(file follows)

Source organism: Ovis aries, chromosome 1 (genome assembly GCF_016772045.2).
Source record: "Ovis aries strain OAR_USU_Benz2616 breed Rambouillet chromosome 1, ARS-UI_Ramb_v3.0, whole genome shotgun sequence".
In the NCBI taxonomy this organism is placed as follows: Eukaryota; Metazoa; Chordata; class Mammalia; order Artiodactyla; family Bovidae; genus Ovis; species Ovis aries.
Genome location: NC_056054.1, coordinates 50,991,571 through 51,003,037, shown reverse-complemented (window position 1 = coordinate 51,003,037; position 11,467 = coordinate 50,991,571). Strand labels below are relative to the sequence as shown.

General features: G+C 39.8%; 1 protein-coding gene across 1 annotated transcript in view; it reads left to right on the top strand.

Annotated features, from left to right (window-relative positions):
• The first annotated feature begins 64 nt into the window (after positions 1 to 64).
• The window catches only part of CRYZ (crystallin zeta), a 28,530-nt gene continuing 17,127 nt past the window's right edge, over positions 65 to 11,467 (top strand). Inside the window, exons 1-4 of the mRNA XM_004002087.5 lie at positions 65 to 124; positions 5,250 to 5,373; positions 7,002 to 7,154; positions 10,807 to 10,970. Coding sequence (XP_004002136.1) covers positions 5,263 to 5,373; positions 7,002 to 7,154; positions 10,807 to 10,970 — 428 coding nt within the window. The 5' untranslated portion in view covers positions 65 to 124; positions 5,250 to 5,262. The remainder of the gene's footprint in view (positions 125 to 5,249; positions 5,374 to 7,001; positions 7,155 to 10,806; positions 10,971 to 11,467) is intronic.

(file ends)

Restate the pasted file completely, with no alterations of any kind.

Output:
Source organism: Ovis aries, chromosome 1 (genome assembly GCF_016772045.2).
Source record: "Ovis aries strain OAR_USU_Benz2616 breed Rambouillet chromosome 1, ARS-UI_Ramb_v3.0, whole genome shotgun sequence".
In the NCBI taxonomy this organism is placed as follows: Eukaryota; Metazoa; Chordata; class Mammalia; order Artiodactyla; family Bovidae; genus Ovis; species Ovis aries.
Genome location: NC_056054.1, coordinates 50,991,571 through 51,003,037, shown reverse-complemented (window position 1 = coordinate 51,003,037; position 11,467 = coordinate 50,991,571). Strand labels below are relative to the sequence as shown.

General features: G+C 39.8%; 1 protein-coding gene across 1 annotated transcript in view; it reads left to right on the top strand.

Annotated features, from left to right (window-relative positions):
• The first annotated feature begins 64 nt into the window (after positions 1 to 64).
• The window catches only part of CRYZ (crystallin zeta), a 28,530-nt gene continuing 17,127 nt past the window's right edge, over positions 65 to 11,467 (top strand). Inside the window, exons 1-4 of the mRNA XM_004002087.5 lie at positions 65 to 124; positions 5,250 to 5,373; positions 7,002 to 7,154; positions 10,807 to 10,970. Coding sequence (XP_004002136.1) covers positions 5,263 to 5,373; positions 7,002 to 7,154; positions 10,807 to 10,970 — 428 coding nt within the window. The 5' untranslated portion in view covers positions 65 to 124; positions 5,250 to 5,262. The remainder of the gene's footprint in view (positions 125 to 5,249; positions 5,374 to 7,001; positions 7,155 to 10,806; positions 10,971 to 11,467) is intronic.